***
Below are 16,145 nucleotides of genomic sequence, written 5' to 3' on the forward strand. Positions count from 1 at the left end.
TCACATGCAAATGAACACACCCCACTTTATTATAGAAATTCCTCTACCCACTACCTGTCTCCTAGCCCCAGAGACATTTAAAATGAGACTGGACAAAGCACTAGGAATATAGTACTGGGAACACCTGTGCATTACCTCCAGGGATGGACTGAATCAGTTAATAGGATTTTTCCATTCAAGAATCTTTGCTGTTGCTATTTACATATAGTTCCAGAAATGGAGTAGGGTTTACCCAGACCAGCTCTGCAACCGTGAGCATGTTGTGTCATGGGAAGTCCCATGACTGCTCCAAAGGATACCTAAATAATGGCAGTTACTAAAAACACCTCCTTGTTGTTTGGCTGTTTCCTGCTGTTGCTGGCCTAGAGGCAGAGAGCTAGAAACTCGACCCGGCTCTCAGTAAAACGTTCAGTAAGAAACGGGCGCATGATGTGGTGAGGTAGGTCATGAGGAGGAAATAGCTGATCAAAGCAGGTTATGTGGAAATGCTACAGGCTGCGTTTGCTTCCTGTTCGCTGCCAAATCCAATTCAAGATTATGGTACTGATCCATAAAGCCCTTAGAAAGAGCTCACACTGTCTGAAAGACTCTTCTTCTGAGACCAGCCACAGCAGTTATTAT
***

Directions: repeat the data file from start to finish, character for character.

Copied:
Below are 16,145 nucleotides of genomic sequence, written 5' to 3' on the forward strand. Positions count from 1 at the left end.
TCACATGCAAATGAACACACCCCACTTTATTATAGAAATTCCTCTACCCACTACCTGTCTCCTAGCCCCAGAGACATTTAAAATGAGACTGGACAAAGCACTAGGAATATAGTACTGGGAACACCTGTGCATTACCTCCAGGGATGGACTGAATCAGTTAATAGGATTTTTCCATTCAAGAATCTTTGCTGTTGCTATTTACATATAGTTCCAGAAATGGAGTAGGGTTTACCCAGACCAGCTCTGCAACCGTGAGCATGTTGTGTCATGGGAAGTCCCATGACTGCTCCAAAGGATACCTAAATAATGGCAGTTACTAAAAACACCTCCTTGTTGTTTGGCTGTTTCCTGCTGTTGCTGGCCTAGAGGCAGAGAGCTAGAAACTCGACCCGGCTCTCAGTAAAACGTTCAGTAAGAAACGGGCGCATGATGTGGTGAGGTAGGTCATGAGGAGGAAATAGCTGATCAAAGCAGGTTATGTGGAAATGCTACAGGCTGCGTTTGCTTCCTGTTCGCTGCCAAATCCAATTCAAGATTATGGTACTGATCCATAAAGCCCTTAGAAAGAGCTCACACTGTCTGAAAGACTCTTCTTCTGAGACCAGCCACAGCAGTTATTAT